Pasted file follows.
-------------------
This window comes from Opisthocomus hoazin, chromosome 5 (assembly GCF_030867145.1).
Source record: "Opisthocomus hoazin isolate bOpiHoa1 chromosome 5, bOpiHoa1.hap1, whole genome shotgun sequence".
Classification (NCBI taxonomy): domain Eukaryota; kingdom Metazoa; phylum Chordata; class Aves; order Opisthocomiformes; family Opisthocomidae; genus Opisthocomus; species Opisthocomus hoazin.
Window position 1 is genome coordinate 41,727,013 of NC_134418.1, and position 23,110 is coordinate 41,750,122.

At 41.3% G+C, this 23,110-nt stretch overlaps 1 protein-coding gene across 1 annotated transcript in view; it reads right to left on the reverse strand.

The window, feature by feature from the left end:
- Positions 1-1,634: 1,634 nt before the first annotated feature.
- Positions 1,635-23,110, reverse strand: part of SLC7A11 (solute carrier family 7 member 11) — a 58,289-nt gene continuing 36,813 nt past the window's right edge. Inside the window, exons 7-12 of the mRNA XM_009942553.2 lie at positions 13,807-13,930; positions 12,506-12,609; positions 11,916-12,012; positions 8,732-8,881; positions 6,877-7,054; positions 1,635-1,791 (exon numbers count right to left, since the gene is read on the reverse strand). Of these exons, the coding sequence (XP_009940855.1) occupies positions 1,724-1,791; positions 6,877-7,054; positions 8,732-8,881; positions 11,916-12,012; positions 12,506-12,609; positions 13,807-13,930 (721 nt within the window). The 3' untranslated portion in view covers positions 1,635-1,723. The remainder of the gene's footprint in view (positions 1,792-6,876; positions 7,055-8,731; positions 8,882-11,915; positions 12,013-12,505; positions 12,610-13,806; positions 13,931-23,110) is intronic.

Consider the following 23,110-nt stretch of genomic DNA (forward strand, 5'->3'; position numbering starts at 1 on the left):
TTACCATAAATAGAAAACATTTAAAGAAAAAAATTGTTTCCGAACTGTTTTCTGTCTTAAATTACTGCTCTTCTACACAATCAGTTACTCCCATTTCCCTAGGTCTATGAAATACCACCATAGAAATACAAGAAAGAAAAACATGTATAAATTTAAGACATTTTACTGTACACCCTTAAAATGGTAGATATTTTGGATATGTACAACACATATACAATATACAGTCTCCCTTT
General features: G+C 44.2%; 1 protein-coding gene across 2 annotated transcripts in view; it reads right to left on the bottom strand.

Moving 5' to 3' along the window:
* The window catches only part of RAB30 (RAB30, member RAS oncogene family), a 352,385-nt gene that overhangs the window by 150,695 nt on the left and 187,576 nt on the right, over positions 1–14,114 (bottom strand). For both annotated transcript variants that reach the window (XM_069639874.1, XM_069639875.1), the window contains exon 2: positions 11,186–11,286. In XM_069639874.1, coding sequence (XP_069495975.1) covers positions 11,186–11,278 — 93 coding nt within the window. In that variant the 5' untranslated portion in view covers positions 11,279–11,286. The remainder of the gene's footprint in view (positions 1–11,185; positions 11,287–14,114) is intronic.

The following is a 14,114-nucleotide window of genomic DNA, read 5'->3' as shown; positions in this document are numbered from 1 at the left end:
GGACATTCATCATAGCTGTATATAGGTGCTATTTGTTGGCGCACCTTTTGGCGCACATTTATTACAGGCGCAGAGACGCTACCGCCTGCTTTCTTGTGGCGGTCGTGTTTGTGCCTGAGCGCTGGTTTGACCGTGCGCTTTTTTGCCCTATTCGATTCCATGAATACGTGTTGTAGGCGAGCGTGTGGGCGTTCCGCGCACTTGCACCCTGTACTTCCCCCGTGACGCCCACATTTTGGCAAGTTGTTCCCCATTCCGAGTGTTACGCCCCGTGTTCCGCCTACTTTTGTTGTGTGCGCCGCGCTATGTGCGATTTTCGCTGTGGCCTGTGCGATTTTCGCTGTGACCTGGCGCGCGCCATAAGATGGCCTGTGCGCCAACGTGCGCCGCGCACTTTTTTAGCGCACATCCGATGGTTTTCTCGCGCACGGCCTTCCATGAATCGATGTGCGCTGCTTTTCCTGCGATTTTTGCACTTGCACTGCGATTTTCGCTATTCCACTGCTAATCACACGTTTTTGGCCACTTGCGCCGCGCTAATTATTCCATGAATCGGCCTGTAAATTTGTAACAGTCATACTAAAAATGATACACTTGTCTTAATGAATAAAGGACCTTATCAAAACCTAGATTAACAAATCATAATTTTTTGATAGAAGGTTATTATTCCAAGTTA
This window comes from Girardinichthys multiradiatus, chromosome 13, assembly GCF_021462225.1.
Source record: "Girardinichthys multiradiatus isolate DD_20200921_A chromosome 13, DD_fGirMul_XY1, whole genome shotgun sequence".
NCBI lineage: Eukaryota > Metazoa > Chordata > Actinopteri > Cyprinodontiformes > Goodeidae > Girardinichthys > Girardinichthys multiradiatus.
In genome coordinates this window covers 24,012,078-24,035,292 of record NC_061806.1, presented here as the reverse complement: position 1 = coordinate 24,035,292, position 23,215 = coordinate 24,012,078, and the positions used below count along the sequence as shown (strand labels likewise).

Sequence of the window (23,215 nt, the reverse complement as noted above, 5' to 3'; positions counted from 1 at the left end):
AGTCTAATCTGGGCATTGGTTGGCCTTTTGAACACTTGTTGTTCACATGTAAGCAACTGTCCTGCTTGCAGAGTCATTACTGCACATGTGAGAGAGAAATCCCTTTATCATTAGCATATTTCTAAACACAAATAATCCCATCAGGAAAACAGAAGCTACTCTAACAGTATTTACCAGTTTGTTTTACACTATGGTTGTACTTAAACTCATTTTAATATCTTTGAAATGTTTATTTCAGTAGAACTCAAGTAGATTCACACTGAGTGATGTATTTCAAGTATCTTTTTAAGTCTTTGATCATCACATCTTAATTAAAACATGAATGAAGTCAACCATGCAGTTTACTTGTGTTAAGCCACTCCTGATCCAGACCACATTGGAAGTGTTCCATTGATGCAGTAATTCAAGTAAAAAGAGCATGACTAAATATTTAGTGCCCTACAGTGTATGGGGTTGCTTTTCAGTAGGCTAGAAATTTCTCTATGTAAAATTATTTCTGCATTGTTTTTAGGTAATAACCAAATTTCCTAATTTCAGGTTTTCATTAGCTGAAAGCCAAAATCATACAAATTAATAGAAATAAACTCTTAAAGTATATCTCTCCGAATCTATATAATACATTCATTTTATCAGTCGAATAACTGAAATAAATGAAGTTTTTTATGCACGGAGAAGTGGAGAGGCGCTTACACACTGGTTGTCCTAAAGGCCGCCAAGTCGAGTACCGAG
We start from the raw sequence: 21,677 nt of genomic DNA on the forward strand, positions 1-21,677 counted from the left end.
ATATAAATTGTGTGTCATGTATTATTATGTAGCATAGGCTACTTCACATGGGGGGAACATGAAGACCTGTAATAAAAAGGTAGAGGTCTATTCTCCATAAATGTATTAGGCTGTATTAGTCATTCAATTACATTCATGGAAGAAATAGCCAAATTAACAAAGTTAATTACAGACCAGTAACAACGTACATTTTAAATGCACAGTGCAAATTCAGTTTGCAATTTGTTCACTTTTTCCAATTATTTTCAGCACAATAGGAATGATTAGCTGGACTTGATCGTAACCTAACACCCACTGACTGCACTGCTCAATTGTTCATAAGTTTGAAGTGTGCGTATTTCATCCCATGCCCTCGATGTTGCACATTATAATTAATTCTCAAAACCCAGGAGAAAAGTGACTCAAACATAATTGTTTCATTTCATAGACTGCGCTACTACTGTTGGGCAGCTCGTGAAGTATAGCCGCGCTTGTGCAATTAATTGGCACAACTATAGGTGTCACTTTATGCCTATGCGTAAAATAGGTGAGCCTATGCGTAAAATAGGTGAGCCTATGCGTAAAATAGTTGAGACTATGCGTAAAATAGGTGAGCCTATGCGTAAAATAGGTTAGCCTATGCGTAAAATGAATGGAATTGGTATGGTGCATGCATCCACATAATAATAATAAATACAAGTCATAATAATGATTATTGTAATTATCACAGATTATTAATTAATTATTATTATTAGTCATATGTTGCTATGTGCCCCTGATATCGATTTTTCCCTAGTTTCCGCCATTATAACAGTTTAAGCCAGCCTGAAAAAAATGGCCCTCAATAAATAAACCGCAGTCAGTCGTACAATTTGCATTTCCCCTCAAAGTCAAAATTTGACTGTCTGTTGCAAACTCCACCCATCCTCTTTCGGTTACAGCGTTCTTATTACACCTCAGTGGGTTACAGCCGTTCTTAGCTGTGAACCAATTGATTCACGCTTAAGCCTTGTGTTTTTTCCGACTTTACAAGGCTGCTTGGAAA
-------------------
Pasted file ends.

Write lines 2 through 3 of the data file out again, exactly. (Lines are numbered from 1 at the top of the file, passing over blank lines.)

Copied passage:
Source record: "Opisthocomus hoazin isolate bOpiHoa1 chromosome 5, bOpiHoa1.hap1, whole genome shotgun sequence".
Classification (NCBI taxonomy): domain Eukaryota; kingdom Metazoa; phylum Chordata; class Aves; order Opisthocomiformes; family Opisthocomidae; genus Opisthocomus; species Opisthocomus hoazin.